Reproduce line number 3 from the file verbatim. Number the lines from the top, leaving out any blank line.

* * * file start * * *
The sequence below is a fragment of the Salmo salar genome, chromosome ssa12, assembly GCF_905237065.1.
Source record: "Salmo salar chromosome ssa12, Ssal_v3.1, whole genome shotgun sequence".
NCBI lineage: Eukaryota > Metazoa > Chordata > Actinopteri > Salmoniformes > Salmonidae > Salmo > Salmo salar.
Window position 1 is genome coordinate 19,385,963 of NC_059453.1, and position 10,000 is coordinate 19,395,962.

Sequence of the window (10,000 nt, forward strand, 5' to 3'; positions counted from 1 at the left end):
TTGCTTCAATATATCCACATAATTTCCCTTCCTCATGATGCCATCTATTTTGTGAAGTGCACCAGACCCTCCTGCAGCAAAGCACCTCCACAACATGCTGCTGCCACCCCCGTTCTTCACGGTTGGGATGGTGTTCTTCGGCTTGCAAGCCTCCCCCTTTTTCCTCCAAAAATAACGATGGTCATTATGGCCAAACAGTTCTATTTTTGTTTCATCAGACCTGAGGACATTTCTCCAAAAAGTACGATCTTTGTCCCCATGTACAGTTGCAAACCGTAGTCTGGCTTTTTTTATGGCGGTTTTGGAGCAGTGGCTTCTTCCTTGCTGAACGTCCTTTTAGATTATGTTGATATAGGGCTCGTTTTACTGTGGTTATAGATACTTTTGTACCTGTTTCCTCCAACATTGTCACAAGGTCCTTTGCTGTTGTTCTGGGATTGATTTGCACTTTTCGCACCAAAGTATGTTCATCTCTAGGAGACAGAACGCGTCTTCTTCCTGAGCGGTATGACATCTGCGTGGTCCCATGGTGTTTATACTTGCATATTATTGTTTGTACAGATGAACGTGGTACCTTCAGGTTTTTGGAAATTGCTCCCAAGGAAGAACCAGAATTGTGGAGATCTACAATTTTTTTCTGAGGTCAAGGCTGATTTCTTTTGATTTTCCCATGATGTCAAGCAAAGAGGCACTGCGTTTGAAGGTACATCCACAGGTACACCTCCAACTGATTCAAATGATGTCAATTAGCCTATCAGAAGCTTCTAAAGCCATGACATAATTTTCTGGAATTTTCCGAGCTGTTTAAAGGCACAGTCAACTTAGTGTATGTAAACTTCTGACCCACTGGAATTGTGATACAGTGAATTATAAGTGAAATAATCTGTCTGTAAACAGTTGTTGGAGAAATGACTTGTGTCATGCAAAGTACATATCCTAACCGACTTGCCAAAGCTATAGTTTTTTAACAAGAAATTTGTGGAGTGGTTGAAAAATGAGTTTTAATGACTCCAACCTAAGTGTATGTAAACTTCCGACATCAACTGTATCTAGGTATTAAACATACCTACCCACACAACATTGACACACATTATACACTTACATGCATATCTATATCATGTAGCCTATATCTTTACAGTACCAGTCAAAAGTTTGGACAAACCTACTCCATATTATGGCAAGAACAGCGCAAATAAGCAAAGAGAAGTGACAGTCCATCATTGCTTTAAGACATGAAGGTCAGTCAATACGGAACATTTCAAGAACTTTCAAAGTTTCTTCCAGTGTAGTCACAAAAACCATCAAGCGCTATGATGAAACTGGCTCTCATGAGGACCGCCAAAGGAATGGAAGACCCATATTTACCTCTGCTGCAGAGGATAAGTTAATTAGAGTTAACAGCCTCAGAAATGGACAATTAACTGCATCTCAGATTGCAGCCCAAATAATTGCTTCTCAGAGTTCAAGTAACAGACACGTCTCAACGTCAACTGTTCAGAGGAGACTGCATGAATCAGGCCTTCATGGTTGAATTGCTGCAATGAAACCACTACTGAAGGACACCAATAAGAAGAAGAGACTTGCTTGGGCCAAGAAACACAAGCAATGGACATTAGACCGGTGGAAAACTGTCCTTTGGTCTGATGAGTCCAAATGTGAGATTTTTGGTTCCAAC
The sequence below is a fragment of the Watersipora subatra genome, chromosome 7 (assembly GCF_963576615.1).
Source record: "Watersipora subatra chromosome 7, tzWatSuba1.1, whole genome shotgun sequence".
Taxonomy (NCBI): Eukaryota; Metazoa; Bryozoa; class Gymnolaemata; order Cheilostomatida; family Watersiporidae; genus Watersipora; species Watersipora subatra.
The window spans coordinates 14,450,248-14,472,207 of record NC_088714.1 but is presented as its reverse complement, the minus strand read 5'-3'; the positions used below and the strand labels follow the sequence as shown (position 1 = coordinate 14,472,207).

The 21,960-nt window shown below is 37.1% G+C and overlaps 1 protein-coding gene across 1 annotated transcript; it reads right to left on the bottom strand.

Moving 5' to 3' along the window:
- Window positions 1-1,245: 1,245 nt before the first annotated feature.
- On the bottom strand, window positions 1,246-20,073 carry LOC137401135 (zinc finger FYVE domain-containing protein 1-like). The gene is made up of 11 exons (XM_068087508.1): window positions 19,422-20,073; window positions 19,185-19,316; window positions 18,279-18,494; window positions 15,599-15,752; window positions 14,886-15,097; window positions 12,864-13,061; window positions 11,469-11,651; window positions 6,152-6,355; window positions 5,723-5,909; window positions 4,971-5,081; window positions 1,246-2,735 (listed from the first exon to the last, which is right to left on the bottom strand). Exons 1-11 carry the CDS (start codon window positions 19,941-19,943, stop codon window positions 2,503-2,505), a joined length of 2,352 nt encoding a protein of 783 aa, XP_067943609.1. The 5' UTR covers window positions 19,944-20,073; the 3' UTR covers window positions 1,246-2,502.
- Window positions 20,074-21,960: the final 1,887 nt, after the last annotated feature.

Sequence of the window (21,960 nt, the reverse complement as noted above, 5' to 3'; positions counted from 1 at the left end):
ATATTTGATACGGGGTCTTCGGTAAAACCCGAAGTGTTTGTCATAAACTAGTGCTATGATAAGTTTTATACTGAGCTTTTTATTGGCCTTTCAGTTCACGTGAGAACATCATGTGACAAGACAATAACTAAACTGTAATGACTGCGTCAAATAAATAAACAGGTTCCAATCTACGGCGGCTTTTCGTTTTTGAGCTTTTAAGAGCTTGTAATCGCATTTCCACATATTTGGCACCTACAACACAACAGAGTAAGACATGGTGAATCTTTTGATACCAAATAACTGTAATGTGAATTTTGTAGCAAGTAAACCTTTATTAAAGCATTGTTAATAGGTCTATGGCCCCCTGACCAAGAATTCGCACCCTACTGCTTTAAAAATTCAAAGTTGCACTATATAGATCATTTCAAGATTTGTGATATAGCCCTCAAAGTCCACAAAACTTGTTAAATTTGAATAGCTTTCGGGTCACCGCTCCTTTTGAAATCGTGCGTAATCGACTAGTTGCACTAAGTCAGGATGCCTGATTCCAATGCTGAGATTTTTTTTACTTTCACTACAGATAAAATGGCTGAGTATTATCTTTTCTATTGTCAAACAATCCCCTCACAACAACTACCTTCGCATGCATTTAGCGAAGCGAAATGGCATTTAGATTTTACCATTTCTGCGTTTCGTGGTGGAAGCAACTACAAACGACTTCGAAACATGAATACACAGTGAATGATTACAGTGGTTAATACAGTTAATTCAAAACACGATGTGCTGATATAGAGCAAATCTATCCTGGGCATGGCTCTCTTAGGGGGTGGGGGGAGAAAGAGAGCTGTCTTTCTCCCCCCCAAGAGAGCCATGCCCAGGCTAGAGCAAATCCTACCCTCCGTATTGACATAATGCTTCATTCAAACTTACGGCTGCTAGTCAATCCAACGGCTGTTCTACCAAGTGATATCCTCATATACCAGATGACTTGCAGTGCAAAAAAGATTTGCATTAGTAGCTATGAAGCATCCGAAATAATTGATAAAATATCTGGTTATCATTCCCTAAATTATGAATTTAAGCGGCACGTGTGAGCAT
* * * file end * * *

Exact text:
NCBI lineage: Eukaryota > Metazoa > Chordata > Actinopteri > Salmoniformes > Salmonidae > Salmo > Salmo salar.